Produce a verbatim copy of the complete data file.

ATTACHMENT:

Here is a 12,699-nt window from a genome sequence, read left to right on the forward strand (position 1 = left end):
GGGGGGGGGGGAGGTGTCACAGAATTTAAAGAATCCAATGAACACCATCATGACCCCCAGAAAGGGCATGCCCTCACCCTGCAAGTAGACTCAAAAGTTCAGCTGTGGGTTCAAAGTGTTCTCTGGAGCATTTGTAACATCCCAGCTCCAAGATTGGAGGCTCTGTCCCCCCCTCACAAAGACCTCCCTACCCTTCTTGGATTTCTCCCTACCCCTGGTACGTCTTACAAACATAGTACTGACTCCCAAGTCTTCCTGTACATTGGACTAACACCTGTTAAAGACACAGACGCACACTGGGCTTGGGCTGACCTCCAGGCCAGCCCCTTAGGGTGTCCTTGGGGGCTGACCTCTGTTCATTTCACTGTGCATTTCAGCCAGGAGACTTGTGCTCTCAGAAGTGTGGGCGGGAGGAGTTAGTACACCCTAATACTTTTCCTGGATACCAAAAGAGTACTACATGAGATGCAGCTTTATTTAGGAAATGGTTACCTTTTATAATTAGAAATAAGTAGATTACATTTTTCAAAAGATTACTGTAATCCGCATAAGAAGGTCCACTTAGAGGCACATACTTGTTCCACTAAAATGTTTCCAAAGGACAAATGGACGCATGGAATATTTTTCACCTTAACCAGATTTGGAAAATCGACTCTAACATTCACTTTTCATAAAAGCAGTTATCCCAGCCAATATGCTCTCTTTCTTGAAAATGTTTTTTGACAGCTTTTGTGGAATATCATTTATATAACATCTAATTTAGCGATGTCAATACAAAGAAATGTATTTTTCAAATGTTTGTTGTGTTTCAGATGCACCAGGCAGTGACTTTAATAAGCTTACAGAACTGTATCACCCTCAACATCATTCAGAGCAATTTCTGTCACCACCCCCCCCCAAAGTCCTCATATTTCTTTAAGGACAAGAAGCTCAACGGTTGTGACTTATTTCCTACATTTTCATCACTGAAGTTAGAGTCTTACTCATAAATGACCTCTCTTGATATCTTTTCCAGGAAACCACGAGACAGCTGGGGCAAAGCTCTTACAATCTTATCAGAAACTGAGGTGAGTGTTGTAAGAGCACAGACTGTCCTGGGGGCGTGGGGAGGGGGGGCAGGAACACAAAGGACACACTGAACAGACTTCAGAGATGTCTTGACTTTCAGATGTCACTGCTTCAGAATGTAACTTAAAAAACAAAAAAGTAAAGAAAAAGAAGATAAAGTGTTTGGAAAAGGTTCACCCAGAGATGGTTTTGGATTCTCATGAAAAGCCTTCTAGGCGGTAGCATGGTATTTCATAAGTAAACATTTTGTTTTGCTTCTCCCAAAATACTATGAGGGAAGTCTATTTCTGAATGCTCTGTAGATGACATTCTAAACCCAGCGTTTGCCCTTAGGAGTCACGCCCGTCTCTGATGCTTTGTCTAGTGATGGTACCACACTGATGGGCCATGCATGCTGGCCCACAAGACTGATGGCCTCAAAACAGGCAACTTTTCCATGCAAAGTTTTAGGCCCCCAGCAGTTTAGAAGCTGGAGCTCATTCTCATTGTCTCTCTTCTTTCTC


Here is a 12,699-nt window from a genome sequence, read left to right on the forward strand (position 1 = left end):
GGGGGGGGGGGAGGTGTCACAGAATTTAAAGAATCCAATGAACACCATCATGACCCCCAGAAAGGGCATGCCCTCACCCTGCAAGTAGACTCAAAAGTTCAGCTGTGGGTTCAAAGTGTTCTCTGGAGCATTTGTAACATCCCAGCTCCAAGATTGGAGGCTCTGTCCCCCCCTCACAAAGACCTCCCTACCCTTCTTGGATTTCTCCCTACCCCTGGTACGTCTTACAAACATAGTACTGACTCCCAAGTCTTCCTGTACATTGGACTAACACCTGTTAAAGACACAGACGCACACTGGGCTTGGGCTGACCTCCAGGCCAGCCCCTTAGGGTGTCCTTGGGGGCTGACCTCTGTTCATTTCACTGTGCATTTCAGCCAGGAGACTTGTGCTCTCAGAAGTGTGGGCGGGAGGAGTTAGTACACCCTAATACTTTTCCTGGATACCAAAAGAGTACTACATGAGATGCAGCTTTATTTAGGAAATGGTTACCTTTTATAATTAGAAATAAGTAGATTACATTTTTCAAAAGATTACTGTAATCCGCATAAGAAGGTCCACTTAGAGGCACATACTTGTTCCACTAAAATGTTTCCAAAGGACAAATGGACGCATGGAATATTTTTCACCTTAACCAGATTTGGAAAATCGACTCTAACATTCACTTTTCATAAAAGCAGTTATCCCAGCCAATATGCTCTCTTTCTTGAAAATGTTTTTTGACAGCTTTTGTGGAATATCATTTATATAACATCTAATTTAGCGATGTCAATACAAAGAAATGTATTTTTCAAATGTTTGTTGTGTTTCAGATGCACCAGGCAGTGACTTTAATAAGCTTACAGAACTGTATCACCCTCAACATCATTCAGAGCAATTTCTGTCACCACCCCCCCCCAAAGTCCTCATATTTCTTTAAGGACAAGAAGCTCAACGGTTGTGACTTATTTCCTACATTTTCATCACTGAAGTTAGAGTCTTACTCATAAATGACCTCTCTTGATATCTTTTCCAGGAAACCACGAGACAGCTGGGGCAAAGCTCTTACAATCTTATCAGAAACTGAGGTGAGTGTTGTAAGAGCACAGACTGTCCTGGGGGCGTGGGGAGGGGGGGCAGGAACACAAAGGACACACTGAACAGACTTCAGAGATGTCTTGACTTTCAGATGTCACTGCTTCAGAATGTAACTTAAAAAACAAAAAAGTAAAGAAAAAGAAGATAAAGTGTTTGGAAAAGGTTCACCCAGAGATGGTTTTGGATTCTCATGAAAAGCCTTCTAGGCGGTAGCATGGTATTTCATAAGTAAACATTTTGTTTTGCTTCTCCCAAAATACTATGAGGGAAGTCTATTTCTGAATGCTCTGTAGATGACATTCTAAACCCAGCGTTTGCCCTTAGGAGTCACGCCCGTCTCTGATGCTTTGTCTAGTGATGGTACCACACTGATGGGCCATGCATGCTGGCCCACAAGACTGATGGCCTCAAAACAGGCAACTTTTCCATGCAAAGTTTTAGGCCCCCAGCAGTTTAGAAGCTGGAGCTCATTCTCATTGTCTCTCTTCTTTCTC